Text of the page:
Stories are coming in thick and fast for our Long Shadow project, which aims to collect people's family stories of the effect of WW1. I am gradually putting them up on a board at the back of church, so do pop in to have a look if you are passing. There is still time to add your family story, though, so please do send it along. The form to use for the story is here.
There are many stories of those who fought, of course, some surviving, some not, some wounded or traumatised, some gaining medals for gallantry. But there are also stories coming in of women nursing the wounded, and of those on the home front, trying to keep the family going, or waiting anxiously for the return of a soldier who never arrived. Stories for the Long Shadow project don't have to be long. While some people have written long accounts, many have have just written down a name and their relationship to the person they are remembering, or have photocopied a old family photo to include (please don't give us any originals - I can't guarantee their safety.)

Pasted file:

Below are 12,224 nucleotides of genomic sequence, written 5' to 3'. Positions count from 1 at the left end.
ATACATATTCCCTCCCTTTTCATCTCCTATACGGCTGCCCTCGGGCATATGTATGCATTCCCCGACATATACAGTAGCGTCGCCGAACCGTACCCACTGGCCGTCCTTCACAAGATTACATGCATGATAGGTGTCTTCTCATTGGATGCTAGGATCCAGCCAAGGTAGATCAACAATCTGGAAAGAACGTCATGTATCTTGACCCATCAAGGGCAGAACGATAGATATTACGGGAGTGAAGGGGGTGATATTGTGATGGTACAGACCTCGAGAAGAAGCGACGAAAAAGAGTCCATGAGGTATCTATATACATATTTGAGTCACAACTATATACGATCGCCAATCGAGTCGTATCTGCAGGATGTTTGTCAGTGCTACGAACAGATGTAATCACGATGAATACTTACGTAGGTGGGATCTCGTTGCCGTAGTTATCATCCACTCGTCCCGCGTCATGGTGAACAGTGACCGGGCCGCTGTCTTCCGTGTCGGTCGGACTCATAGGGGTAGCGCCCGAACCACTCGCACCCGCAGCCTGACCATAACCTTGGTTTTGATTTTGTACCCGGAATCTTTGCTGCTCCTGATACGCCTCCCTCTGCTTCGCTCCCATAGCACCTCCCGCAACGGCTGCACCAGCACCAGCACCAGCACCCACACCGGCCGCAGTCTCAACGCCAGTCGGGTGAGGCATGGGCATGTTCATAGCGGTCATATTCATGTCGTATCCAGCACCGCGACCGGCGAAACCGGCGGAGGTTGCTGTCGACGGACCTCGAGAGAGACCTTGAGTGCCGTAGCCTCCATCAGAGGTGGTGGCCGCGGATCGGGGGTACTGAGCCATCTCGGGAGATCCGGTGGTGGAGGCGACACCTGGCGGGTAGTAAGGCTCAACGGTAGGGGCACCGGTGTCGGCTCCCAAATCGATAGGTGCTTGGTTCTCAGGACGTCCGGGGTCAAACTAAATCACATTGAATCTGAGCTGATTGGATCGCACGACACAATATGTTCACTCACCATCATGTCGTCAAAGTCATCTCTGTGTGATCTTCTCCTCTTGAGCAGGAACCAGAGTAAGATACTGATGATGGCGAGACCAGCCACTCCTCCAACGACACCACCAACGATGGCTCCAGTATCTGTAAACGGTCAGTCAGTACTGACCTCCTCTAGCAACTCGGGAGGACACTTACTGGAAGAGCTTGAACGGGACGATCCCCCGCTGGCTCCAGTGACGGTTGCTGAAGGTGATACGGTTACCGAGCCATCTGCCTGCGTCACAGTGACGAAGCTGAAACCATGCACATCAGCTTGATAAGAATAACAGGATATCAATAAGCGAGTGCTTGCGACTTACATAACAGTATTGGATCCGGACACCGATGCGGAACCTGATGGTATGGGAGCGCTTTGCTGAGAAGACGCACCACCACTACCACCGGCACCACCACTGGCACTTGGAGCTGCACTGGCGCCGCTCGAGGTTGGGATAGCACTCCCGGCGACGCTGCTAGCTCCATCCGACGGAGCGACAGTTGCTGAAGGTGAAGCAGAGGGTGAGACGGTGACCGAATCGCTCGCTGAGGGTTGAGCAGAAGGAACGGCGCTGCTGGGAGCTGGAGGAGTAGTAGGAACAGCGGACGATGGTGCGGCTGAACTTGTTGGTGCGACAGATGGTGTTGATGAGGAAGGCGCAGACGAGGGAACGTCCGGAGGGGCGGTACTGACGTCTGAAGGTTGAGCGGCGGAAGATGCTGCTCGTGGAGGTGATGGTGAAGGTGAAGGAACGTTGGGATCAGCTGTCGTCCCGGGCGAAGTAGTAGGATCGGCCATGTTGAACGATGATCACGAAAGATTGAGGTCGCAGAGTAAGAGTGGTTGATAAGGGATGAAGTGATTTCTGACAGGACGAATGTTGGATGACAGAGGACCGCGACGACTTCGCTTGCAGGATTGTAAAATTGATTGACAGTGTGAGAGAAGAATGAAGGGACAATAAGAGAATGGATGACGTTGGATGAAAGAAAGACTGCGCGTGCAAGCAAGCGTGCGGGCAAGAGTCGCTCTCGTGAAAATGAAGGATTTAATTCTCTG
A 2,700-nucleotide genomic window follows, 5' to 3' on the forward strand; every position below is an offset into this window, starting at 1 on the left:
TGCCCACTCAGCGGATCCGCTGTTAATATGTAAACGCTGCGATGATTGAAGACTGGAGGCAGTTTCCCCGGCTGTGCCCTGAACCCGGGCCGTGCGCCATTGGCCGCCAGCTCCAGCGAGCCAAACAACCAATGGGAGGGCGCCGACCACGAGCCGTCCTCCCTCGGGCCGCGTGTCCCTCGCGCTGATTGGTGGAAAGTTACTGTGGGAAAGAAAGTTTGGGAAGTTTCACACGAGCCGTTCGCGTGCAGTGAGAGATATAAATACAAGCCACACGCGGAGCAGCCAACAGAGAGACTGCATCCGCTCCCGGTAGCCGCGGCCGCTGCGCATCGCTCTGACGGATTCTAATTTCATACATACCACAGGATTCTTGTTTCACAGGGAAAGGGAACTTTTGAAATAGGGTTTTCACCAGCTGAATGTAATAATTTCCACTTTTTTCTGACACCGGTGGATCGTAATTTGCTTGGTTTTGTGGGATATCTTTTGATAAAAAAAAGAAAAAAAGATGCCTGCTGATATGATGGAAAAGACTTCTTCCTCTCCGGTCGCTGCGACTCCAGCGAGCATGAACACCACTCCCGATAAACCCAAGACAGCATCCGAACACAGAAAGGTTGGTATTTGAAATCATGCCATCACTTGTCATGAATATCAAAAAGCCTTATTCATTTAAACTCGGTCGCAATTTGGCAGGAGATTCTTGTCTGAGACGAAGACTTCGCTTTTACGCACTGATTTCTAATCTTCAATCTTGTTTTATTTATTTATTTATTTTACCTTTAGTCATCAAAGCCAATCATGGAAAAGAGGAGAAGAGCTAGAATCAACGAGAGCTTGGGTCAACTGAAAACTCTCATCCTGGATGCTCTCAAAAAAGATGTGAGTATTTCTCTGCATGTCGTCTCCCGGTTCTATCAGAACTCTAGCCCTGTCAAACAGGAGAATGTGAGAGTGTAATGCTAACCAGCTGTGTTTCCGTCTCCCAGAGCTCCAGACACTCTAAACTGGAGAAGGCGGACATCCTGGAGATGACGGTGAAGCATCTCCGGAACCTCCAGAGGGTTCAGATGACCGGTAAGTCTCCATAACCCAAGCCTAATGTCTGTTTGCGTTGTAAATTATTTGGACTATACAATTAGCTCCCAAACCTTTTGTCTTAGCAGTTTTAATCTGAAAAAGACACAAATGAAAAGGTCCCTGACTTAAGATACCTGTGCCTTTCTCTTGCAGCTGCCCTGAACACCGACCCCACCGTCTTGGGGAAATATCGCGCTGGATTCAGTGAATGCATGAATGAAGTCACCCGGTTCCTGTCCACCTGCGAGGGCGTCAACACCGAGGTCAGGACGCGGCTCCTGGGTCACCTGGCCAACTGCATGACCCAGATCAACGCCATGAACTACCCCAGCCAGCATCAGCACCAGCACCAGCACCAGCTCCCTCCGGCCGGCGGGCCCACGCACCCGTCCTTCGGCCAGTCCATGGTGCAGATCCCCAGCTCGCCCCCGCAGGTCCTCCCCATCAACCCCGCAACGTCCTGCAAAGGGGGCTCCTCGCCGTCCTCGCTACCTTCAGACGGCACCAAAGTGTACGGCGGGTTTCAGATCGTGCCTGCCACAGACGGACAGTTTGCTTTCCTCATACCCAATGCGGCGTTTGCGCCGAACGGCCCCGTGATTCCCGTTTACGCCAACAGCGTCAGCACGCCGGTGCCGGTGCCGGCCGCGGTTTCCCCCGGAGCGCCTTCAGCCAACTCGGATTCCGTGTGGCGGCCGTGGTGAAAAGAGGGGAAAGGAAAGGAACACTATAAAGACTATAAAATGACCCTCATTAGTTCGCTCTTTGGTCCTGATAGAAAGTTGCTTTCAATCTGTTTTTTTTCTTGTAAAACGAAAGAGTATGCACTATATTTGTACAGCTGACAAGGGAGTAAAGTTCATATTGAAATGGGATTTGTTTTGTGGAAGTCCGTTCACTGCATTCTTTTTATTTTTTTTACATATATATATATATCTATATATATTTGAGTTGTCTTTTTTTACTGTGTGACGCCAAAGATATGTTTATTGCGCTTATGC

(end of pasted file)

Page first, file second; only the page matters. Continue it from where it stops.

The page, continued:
I know that quite a few people are still working on their stories, often finding out all sorts of things they didn't know as a result - it is a fascinating process. Some are using genealogical websites like Ancestry or Find My Past , or the national archives - many of the sources they give access to are free, and they are quite easy to use. Google can often tell you a lot about the background to your family story- try googling the regiment a serviceman served in, or a campaign you knew they fought in, for example, and that can sometimes tell you about the kind of experience they must have had.
The stories we collect, which don't have to have any connection with Seal, will be displayed for Remembrance Sunday, and left up until Advent, when I will gather them together into a display book which will be kept in church.